When ETFs Split
04/02/2014 6:00 am EST
Everybody has heard of stock splits, but ETFs splitting have not been that common, so Jared Cummans of ETFdb.com explains what happens when they do.
Stock splits and reverse splits are a commonplace practice in the investing world and have been in place for quite some time. A company may choose to split their stock to make the price more affordable and attractive to potential investors or may reverse split to stay on a particular trading exchange (a number of firms were forced to reverse split at the bursting of the Internet bubble to remain on popular exchanges). But what happens when an ETF splits and why? We explore this topic below to help investors gain a better understanding of the concept.
ETF Splits Explained
Let’s start with why a fund may choose to split. The reasons are identical for that of a particular stock. Many choose to split when the issuer decides the price may be too high and would like to make it more affordable for investors. For example, if there are two funds with identical strategies, but one is priced at $30 per share and the other at $100 per share, investors will be much more likely to choose the cheaper option so they are able to hold more shares.
When an ETF does decide to split, the process works the exact same as it does for an individual stock. The most common split is a 2-for-1 (though there are other examples, like three-for-one etc.). Let’s say hypothetical ETF ABC is trading at $100 per share and there are currently 1,000 shares outstanding. In a 2-for-1 split, the issuer will double the number of shares available to 2,000, which will cut the ETF’s price in half to $50. If you held 10 shares of ABC in your portfolio, worth $1,000, you would now hold 20 shares of ABC, still worth $1,000, but the share price is now cut in half. This table shows what your portfolio would look like before and after ABC split.
As noted above, ETFs can also employ 3-for-1, 4-for-1 etc. splits, but 2-for-1 is easily the most common. In a 4-for-1 split, there would now be 4,000 shares of ABC available and its stock price would decrease by a factor of four, to $25 per share. The hypothetical portfolio would then hold 40 shares of ABC at a price of $25.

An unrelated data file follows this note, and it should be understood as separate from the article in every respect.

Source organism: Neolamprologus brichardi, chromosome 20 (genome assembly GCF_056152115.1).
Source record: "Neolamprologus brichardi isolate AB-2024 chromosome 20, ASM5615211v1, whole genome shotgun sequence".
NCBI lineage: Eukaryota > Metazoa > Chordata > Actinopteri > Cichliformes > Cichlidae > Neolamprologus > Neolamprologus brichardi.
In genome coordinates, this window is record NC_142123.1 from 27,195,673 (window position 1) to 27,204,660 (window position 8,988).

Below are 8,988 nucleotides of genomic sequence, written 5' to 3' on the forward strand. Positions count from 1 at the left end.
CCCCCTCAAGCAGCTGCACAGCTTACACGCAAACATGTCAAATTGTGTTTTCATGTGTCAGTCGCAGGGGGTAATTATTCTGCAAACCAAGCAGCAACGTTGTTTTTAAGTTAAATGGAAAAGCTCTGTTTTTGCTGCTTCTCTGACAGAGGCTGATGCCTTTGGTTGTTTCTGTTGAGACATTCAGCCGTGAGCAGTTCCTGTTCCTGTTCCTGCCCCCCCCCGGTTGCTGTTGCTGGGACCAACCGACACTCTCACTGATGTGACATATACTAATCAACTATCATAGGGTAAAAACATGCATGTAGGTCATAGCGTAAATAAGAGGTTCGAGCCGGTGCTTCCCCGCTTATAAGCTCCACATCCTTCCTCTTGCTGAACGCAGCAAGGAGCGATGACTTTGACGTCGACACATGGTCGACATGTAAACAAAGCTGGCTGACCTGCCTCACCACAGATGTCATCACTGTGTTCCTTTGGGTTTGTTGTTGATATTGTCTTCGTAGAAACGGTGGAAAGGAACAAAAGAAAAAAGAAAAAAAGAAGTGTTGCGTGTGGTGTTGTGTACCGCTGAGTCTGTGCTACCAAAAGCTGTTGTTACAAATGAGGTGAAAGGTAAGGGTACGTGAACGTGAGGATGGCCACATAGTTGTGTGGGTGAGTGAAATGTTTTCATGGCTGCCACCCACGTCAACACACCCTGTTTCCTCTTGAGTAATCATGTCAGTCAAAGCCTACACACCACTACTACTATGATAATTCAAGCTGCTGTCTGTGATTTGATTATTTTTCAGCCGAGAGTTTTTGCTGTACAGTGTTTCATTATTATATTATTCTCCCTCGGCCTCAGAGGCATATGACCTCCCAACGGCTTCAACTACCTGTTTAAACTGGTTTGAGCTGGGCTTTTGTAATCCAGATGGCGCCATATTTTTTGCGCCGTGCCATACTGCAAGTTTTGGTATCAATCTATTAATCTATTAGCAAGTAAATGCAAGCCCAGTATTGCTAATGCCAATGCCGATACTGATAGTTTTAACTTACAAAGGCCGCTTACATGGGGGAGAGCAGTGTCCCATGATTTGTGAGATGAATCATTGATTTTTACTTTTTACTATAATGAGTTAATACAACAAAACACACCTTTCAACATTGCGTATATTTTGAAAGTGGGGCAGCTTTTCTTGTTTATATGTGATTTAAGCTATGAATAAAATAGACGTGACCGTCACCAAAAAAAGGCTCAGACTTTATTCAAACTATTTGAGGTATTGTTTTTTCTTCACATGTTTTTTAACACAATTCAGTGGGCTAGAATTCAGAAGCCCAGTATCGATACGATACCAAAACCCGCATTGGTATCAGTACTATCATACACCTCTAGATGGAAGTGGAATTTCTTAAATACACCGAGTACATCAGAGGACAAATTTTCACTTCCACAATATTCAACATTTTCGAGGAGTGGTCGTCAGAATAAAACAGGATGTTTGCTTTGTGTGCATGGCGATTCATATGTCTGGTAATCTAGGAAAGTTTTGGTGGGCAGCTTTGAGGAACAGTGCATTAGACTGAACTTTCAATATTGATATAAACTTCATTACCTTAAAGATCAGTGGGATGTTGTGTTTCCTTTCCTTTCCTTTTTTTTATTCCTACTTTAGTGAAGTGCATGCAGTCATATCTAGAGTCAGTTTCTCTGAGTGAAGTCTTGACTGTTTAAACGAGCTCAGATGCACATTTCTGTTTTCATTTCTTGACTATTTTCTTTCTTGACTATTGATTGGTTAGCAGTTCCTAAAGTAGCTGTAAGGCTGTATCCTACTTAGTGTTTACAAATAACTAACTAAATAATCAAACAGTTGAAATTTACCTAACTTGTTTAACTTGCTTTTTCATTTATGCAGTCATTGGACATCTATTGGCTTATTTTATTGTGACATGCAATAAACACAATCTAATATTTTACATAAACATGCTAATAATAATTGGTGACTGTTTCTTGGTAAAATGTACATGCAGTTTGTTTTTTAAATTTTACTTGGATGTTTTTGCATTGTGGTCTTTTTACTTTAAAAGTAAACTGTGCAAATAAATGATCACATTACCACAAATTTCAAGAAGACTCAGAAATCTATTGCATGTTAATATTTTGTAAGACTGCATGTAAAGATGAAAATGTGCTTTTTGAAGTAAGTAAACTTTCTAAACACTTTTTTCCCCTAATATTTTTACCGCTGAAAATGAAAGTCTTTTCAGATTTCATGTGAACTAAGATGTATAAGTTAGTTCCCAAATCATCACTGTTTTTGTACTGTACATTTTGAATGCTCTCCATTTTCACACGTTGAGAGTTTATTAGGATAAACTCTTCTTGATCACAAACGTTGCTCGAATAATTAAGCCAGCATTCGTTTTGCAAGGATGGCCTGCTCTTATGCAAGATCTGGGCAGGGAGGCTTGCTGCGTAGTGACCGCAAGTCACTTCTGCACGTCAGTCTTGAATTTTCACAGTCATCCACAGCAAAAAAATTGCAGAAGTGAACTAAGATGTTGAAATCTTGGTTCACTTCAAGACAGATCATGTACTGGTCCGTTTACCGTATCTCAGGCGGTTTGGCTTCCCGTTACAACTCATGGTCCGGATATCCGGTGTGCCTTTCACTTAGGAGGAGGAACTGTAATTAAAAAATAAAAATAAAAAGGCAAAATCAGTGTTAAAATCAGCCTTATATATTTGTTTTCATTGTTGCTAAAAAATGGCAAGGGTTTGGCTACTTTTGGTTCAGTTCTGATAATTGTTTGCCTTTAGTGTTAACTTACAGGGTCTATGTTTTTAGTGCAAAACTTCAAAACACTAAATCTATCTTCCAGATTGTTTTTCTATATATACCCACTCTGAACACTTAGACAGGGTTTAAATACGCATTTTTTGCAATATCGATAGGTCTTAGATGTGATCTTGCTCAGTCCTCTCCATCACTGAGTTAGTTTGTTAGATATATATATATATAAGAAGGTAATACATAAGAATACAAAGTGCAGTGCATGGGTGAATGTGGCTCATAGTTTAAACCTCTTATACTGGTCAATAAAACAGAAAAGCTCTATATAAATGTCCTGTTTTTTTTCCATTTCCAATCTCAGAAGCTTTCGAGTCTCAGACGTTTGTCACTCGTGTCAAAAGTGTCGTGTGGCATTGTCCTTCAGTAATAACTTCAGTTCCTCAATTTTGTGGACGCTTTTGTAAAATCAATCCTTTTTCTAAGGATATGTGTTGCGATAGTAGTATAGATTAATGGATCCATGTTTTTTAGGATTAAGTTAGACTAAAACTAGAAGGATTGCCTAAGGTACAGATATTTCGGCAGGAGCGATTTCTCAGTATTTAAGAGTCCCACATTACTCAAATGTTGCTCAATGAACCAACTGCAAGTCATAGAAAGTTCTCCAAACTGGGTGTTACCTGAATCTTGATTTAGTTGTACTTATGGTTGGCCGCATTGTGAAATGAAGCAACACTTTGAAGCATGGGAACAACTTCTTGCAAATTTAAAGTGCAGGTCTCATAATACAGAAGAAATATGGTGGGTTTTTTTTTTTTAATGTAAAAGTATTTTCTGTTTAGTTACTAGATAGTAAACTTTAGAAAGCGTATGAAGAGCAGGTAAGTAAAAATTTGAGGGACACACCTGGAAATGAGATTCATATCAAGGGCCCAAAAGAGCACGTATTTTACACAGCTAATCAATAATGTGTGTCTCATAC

Reverse ETF Splits
Here is where things can get a bit tricky. A reverse split is a bit more rare, as it involves a security actually redeeming shares and increasing the price of said security. When an ETF reverse splits, it is to increase the price, typically to keep it above $5 per share, a minimum investment threshold that a number of advisors observe. Reverse splits can be any number of combinations, including 1-for-2, 1-for-3, and so on. For our purposes, we will examine a hypothetical 1-for-2 split on ETF ABC.
For this example, we will assume that ABC currently has 1,000 shares outstanding and is currently trading at $2.50 per share. In a 1-for-2 reverse split, there would now be 500 shares outstanding, trading at $5 per share. So, if your portfolio held 10 shares of ABC at $2.50 per share, you would now hold five shares of ABC at $5 per share, as demonstrated in the table below.
That example worked out quite nicely, but what happens if the number of shares you own is not easily divisible by the reverse split? This is a problem exclusive to reverse splits. Let’s take the same portfolio as above, but this time assume that you owned 11 shares of ABC at a price of $2.50. When the fund endures its 1-for-2 split, 10 of your shares can easily be condensed into 5, but what happens to the remaining share?
Rather than issue partial shares of the ETF, an investor will receive cash for any shares that cannot be evenly redeemed for a reverse split. In this case, your 11th share cannot be evenly split and you will simply receive the cash that the share was worth prior to the reverse split. So this portfolio would now own five shares of ABC at a price of $5, and also hold $2.50 in cash from the 11th share that was not evenly split. This portfolio is displayed in the table below:
The most important takeaway from the previous tables is that your portfolio value will never change with a split or reverse split. Your number of shares owned will be impacted and in the case of some reverse splits, your shares may be redeemed for cash, but your total portfolio value will not be impacted by any of these movements (though with a non-even reverse split you will have less money invested in the markets as shares were forced to be redeemed for cash).
By Jared Cummans, Contributor, ETFdb.com